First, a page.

In the previous post, I mentioned my grandmother's cookbook. But the following bread recipe isn't from it.
One of the delights of my childhood was going to Grandma’s house on Sunday and smelling her bread baking. She always called it "light bread." Eating it hot from the oven was even more delightful. She had both a wood cookstove and a gas stove in her kitchen. She used the wood stove for baking the bread and for most of her cooking. I rarely saw her use the gas stove.
She probably got her light bread recipe from her mother. And she probably made it many, many times for her three children, pictured below.
Grandma Ruble’s Light Bread
1 cake or package of yeast
1 tablespoon sugar
1 tablespoon shortening (Crisco works well; original probably called for lard)
6 cups plain flour
1 teaspoon of salt
1 pint lukewarm water
Dissolve 1 cake yeast and 1 Tbs. sugar in one pint lukewarm water. Add 1 Tbs. shortening (Crisco) and 3 cups plain flour. Beat until smooth. Then add 1 tsp. salt and 3 more cups of flour—or enough to make a dough that is easily handled.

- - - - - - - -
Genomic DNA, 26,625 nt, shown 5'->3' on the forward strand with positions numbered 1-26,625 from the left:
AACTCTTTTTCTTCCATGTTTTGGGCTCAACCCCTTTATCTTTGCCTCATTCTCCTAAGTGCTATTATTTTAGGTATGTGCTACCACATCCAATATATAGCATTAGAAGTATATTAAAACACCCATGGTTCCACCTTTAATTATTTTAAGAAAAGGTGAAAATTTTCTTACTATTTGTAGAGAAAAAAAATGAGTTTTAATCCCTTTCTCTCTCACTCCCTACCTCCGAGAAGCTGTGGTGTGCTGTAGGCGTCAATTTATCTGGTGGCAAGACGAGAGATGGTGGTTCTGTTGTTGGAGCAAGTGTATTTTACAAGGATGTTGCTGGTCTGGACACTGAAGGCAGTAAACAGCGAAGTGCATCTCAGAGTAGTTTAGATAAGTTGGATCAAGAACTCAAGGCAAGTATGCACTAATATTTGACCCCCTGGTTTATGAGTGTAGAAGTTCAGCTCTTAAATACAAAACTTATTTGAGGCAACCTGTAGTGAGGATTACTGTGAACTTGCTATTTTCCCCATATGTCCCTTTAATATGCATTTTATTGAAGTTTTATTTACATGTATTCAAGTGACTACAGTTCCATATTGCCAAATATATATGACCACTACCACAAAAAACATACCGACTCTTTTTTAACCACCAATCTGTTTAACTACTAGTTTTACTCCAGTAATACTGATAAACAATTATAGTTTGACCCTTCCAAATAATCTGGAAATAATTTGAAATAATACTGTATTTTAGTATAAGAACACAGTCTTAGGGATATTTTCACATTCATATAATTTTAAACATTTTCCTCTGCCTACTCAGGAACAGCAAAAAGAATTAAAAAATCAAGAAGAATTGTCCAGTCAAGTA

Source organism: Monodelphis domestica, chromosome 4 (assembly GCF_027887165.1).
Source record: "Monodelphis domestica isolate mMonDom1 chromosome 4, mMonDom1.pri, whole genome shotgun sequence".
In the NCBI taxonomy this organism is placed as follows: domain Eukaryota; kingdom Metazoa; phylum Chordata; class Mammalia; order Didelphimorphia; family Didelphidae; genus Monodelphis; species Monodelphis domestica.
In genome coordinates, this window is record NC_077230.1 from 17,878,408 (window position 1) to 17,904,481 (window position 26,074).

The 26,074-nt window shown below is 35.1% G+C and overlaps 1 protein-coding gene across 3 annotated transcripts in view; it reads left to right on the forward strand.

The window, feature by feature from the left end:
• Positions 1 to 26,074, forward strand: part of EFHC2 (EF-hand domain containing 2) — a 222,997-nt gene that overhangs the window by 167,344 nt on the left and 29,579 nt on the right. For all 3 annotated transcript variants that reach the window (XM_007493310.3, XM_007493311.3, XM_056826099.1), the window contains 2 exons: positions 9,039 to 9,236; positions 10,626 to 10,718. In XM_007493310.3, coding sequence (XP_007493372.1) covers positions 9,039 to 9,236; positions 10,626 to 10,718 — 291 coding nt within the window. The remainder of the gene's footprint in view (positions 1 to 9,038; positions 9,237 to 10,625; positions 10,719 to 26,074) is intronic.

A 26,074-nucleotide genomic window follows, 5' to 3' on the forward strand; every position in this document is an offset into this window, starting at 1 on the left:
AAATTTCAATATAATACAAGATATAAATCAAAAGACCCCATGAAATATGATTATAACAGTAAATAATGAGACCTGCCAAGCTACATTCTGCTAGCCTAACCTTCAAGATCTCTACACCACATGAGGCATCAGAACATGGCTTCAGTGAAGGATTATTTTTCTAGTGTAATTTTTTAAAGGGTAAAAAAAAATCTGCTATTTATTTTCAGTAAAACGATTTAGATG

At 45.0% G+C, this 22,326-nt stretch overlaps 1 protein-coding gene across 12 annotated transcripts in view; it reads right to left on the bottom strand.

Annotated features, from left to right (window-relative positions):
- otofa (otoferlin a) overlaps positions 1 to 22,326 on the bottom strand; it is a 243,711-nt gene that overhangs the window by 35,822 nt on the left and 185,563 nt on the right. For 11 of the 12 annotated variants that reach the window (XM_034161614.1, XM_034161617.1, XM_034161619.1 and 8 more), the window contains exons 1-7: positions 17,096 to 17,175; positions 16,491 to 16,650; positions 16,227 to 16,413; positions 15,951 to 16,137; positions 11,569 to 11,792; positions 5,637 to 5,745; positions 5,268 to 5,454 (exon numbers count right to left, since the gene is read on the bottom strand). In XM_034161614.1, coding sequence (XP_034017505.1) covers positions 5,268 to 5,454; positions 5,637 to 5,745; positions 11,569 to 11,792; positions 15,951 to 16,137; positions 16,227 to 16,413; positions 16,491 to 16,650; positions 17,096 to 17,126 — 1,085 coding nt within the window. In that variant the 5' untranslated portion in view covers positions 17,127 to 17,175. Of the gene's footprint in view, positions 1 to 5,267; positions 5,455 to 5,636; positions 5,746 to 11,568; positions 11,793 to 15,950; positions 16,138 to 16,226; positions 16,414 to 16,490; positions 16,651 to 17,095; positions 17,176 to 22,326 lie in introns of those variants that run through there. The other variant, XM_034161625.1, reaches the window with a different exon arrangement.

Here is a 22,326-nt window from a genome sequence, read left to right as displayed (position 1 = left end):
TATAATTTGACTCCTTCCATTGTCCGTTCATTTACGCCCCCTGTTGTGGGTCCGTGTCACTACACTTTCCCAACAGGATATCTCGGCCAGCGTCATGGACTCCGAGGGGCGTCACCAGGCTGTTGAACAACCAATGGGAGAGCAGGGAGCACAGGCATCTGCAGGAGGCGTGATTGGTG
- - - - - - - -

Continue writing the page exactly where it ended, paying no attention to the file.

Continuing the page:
Knead the dough until smooth and elastic–about 10 minutes. Place dough in greased bowl, cover, and set in a moderately warm place, free from drafts, until light (about 50 minutes).
Punch down dough and form into rolls. Place rolls in greased bread pans, cover, and let rise one hour. Bake 30 minutes in preheated 350 degree oven.
I liked the rolls from the corner of the pan—crust on two sides so it held up well for buttering.